Given the ongoing high level of heroin and prescription opioid use and the associated overdose deaths, he DEA was hypocritical in mounting a campaign against kratom, the lawmakers said.
“The DEA’s decision to place kratom as a Schedule I substance will put a halt on federally funded research and innovation surrounding the treatment of individuals suffering from opioid and other addictions — a significant public health threat,” they wrote.
The lawmakers called on DEA Administrator Chuck Rosenberg to delay the emergency scheduling and instead “engage consumers, researchers, and other stakeholders, in keeping with well-established protocol for such matters.”
Since first emerging in the US a few years ago, kratom has been unregulated at the federal level, although the Food & Drug Administration began seizing shipments of it in 2014. At the state level, a half dozen states have entertained moves to ban it, but such efforts failed in all except Alabama. In other states, kratom advocates have managed to turn bans into regulation, with age restrictions and similar limits.
A ban on kratom would be disastrous, said Susan Ash, founder of the American Kratom Association. Ash said she had been diagnosed with fibromyalgia in 2006 and ended up essentially disabled under the weight of 13 different prescriptions, including opioids, benzodiazepines, and amphetamines (to counter the opioids and the benzos). She became addicted to the opioids and finally tried kratom as a last resort.
“I didn’t really want to have anything to do with a plant, but I decided to try it, and it worked day and night,” she said Tuesday. “Within two weeks, I went from home bound to starting this organization.”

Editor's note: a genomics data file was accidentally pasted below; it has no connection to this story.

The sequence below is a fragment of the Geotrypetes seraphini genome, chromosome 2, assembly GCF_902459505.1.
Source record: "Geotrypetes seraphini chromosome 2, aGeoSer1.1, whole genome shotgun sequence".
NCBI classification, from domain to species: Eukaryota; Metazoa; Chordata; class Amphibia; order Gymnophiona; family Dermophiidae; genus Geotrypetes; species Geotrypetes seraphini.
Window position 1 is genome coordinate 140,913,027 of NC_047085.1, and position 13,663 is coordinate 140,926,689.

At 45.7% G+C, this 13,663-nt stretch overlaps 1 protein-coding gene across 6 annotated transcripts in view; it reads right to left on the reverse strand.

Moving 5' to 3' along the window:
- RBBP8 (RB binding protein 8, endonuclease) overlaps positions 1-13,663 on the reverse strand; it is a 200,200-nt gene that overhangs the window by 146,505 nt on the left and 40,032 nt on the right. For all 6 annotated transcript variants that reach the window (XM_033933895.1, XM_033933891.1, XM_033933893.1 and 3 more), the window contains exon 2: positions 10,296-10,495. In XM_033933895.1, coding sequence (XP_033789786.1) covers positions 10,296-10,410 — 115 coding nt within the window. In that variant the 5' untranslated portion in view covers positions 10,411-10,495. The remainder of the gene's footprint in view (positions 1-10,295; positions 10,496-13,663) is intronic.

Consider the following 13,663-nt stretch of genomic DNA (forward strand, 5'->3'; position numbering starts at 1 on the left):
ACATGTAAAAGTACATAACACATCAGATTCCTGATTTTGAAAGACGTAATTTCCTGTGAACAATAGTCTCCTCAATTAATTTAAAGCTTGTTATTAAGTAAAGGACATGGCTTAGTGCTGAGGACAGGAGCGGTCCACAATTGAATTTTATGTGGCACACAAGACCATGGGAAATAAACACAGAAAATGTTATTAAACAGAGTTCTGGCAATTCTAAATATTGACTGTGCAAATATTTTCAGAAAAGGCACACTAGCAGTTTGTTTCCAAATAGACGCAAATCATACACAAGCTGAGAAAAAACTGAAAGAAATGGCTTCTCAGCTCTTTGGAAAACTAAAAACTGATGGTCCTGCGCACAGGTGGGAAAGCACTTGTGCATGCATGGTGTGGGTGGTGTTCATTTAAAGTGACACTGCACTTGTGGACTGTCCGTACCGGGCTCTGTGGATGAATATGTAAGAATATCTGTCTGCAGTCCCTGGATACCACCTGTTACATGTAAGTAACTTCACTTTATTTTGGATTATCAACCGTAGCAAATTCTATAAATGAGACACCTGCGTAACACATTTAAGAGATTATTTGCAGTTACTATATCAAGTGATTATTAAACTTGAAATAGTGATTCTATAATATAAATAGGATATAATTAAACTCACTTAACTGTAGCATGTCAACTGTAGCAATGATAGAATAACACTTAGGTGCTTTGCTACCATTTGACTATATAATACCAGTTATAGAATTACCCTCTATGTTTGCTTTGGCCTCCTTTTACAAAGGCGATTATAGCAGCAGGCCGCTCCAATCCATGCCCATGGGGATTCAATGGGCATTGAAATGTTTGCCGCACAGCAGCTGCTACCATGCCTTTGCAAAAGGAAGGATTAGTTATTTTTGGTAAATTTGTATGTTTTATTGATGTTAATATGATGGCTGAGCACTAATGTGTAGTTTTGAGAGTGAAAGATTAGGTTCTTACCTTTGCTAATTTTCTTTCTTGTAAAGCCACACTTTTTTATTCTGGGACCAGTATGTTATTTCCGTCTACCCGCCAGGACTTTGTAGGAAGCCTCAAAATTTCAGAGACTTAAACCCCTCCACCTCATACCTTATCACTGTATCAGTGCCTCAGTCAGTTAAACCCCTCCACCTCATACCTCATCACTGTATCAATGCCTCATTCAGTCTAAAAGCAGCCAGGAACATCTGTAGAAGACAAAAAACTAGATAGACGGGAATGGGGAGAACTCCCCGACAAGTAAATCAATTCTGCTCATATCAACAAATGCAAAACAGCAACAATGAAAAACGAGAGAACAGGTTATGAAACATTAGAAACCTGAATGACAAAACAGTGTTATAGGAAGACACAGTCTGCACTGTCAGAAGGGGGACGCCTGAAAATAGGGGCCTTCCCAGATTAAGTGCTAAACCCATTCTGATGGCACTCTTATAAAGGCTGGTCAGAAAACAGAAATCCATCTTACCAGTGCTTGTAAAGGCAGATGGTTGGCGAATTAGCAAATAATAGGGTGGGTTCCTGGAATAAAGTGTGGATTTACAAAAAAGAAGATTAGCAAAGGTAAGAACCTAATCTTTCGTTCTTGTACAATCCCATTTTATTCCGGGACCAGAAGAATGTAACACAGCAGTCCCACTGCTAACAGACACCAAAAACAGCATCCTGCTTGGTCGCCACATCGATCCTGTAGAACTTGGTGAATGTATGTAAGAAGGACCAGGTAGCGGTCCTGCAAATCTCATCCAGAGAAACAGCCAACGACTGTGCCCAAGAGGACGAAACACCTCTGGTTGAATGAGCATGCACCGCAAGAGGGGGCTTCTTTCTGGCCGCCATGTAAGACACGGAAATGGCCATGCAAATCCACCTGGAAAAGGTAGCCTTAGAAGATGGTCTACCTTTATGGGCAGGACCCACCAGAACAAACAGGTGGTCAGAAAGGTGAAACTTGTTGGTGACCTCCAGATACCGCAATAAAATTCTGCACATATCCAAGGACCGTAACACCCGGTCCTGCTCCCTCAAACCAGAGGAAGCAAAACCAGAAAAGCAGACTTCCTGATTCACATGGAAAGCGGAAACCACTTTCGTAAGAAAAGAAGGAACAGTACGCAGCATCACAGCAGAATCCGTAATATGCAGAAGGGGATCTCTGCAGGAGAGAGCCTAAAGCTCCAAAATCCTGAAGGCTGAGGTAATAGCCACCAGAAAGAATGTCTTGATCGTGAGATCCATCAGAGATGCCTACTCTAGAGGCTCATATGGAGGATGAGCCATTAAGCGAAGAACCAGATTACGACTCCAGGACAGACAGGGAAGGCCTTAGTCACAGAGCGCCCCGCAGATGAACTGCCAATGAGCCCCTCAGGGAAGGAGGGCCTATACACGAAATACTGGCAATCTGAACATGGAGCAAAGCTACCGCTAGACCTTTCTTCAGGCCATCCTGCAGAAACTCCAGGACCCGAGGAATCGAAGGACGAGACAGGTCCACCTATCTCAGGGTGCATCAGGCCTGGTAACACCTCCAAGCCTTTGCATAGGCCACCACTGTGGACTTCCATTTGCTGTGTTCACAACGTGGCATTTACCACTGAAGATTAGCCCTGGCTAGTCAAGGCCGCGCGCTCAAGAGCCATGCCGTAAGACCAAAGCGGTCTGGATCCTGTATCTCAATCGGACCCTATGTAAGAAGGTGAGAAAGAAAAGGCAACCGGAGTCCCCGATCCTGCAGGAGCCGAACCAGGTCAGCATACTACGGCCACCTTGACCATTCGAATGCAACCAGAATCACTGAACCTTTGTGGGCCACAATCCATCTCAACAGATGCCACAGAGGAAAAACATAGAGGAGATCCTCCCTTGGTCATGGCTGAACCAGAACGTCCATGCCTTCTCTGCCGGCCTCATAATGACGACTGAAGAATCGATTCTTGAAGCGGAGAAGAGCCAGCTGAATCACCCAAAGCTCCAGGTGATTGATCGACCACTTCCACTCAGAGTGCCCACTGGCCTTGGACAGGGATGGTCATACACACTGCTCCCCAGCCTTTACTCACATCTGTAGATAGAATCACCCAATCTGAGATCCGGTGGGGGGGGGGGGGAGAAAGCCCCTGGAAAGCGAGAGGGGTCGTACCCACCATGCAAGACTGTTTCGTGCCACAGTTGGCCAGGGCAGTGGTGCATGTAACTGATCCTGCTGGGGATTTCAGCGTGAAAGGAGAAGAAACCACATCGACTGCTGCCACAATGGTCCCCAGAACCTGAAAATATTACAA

With the kratom ban looming, her members are facing “our darkest hour,” Ash said. “Our average member is a middle-aged woman, about 40% of whom have experienced addition, and tens of thousands of them are using it as an alternative to pharmaceutical medications because they believe it is safer and more natural. Now, people are saying they are going to lose their quality of life, that they will be re-disabled. People are terrified. What we need is regulation, not prohibition.”
“Despite the moral, political, and scientific consensus that drug use and addiction are best treated as public health issues, the DEA wants to subject people with kratom to prison sentences,” said Jag Davies, director of communications strategy for the Drug Policy Alliance (DPA), which is also fighting the ban. “The DEA’s move would also effectively halt promising scientific investigations into the plant’s uses and medicinal benefits, including helping many people struggling with opioid addiction.”
The scientific studies are promising indeed. Researchers at Columbia University just published a study on kratom alkaloids and found that they activate opioid receptors in a way that doesn’t trigger respiratory depression, the lethal side effect of most opioids. Such research could lead to the “holy grail” of narcotic analgesics, a painkiller that doesn’t kill users and doesn’t get them addicted. . .
The DEA has never shown the slightest interest in scientific findings. They operate purely from a power-based outlook: if they have the power to do something, they feel that justifies doing it.
From the article:
. . . CRISPR/Cas9 has been taking the world by storm since it was first developed in 2013by researchers at the Broad Institute. The gene-editing technology works by taking advantage of a property of DNA called clustered regularly interspaced short palindromic repeats, or small repetitions of DNA base sequences. These sequences produce an enzyme called Cas9, which essentially functions as a pair of genetic scissors which can cut the DNA sequences at certain points to add or remove small DNA segments.
Yet the ease with which researchers and companies like Monsanto could use gene-editing technology to irreversibly fuck with living things like people and plants has also raised concern that the technology might become widely deployed without understanding the consequences. This is why the “responsible use” of CRISPR/Cas9 cited by Rozen is a key stipulation in Monsanto’s latest move to corner the GMO industry (as the most recent acquisition of the chemical company Bayer, Monsanto and its affiliates now control a full 25 percent of the world’s seeds and pesticides).